The last mile is always brutal.  I know this.  Hearing that you have only five minutes more to go is hardly a comfort when it feels like you’re going to have a heart attack within the next thirty seconds.  Someone running with one of those annoying talking GPS systems passed me at some point, and he was running 6:24/mi, so I figured that if I had been on pace until then, as long as I didn’t let him get too far away from me, I would at least PR.

Because I didn’t know whether I was running A goal pace or B goal pace, I didn’t know if, “You’re almost there, but not quite” meant that I would PR but miss an ambitious goal, or that I wouldn’t PR at all.  I should have considered this beforehand, but I’m an idiot.  Though I figured it was probably B goal pace when Noah told me, about a minute after he had said that there were 800 meters remaining, that now is the time to sprint.  Are you insane?!  (I didn’t say that.  What I did say was, “I can’t do it.”  And then I realized that I should shut up and spend more effort running and less effort talking.)

Just past the three mile mark, the finish line came into sight.  Somehow or other, I started to speed up a bit, because that’s what happens when I see a finish line, even when I can’t quite read the clock yet.  When I finally could make out the numbers, I saw 20:12, and Noah looking over his shoulder at me rather worriedly, and then I started sprinting like a crazy person, because if I got this close to a PR and missed, I would hate myself forever (more than I already do).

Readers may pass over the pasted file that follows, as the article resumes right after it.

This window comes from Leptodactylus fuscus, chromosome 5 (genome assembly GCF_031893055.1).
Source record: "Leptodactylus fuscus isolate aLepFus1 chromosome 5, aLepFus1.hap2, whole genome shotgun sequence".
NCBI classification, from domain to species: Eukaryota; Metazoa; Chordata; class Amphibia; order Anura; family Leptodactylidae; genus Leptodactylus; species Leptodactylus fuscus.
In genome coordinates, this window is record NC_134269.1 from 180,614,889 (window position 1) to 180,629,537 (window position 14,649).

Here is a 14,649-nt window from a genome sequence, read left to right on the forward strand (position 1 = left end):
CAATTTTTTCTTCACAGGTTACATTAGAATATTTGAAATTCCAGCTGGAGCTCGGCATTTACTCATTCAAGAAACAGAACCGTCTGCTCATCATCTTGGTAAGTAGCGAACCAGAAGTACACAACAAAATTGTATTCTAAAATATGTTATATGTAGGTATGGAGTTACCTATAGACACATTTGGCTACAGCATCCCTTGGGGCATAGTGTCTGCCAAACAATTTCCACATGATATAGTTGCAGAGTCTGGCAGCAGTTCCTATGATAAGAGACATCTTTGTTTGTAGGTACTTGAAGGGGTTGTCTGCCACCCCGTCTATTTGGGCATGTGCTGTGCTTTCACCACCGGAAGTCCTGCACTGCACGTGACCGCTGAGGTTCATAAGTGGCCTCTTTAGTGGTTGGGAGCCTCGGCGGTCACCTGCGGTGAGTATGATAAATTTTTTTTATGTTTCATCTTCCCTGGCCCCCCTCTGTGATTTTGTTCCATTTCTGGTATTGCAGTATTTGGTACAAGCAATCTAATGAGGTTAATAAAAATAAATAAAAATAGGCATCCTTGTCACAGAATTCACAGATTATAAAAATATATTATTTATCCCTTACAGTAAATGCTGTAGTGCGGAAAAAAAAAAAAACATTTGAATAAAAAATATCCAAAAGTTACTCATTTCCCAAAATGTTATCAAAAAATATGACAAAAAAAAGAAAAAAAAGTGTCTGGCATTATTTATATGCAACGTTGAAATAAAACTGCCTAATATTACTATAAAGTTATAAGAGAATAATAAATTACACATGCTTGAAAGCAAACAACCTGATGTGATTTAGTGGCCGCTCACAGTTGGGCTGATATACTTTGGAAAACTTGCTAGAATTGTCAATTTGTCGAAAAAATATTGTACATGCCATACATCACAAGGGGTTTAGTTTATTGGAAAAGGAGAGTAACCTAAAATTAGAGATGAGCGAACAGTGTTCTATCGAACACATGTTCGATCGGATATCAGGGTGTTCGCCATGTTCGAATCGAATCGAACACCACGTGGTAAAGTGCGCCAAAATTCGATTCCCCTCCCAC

The clock display flipped over to 20:30 just as I crossed the mat.  And I did not start in the very first row.  So I got a PR.

How I managed to do that, I have absolutely no idea.  Before the race, I said that I really had no desire to experience the level of pain inherent in a 5K PR.  Which was true.  And it hurt like hell.  But after the fact, of course I’m glad I did it!

Garmin: 3.11 miles in 20:27, 6:35/mi.

Officially, 3.1 miles in 20:24, 6:35/mi.  88/517 OA, 7/218 F, and 1/58 F30-34.  I was shocked that I placed in my AG, because there was big turnout, probably because it was the last race of the series and because all the people who were registered for the previous canceled race earned automatic entry into this one.  But I was extra happy that I did place, since Al Goldstein himself was there to hand out the medals, and I got a photo with him!

(Jana finished second female overall and was paced to a PR by Shan.  We’re like elites, she says.  Ha.)

Am I upset to have not reached that ridiculous A goal?  No, not really… because it was ridiculous.  I never really believed that I could PR at all, so I’m good with this.  And most importantly: I appear to be intact!

It’s good to have friends and teammates who are faster than you.

And for a laugh… the McMillan prediction game!

1mi — 5:52.6
4mi — 26:31 (6:38/mi)
5mi — 33:50 (6:46/mi)
10K — 42:22 (6:49/mi)
15K — 1:05:38 (7:03/mi)
10mi — 1:10:49 (7:05/mi)
HM — 1:34:27 (7:13/mi)
FM — 3:18:47 (7:35/mi)

Massapequa Park Mile 2017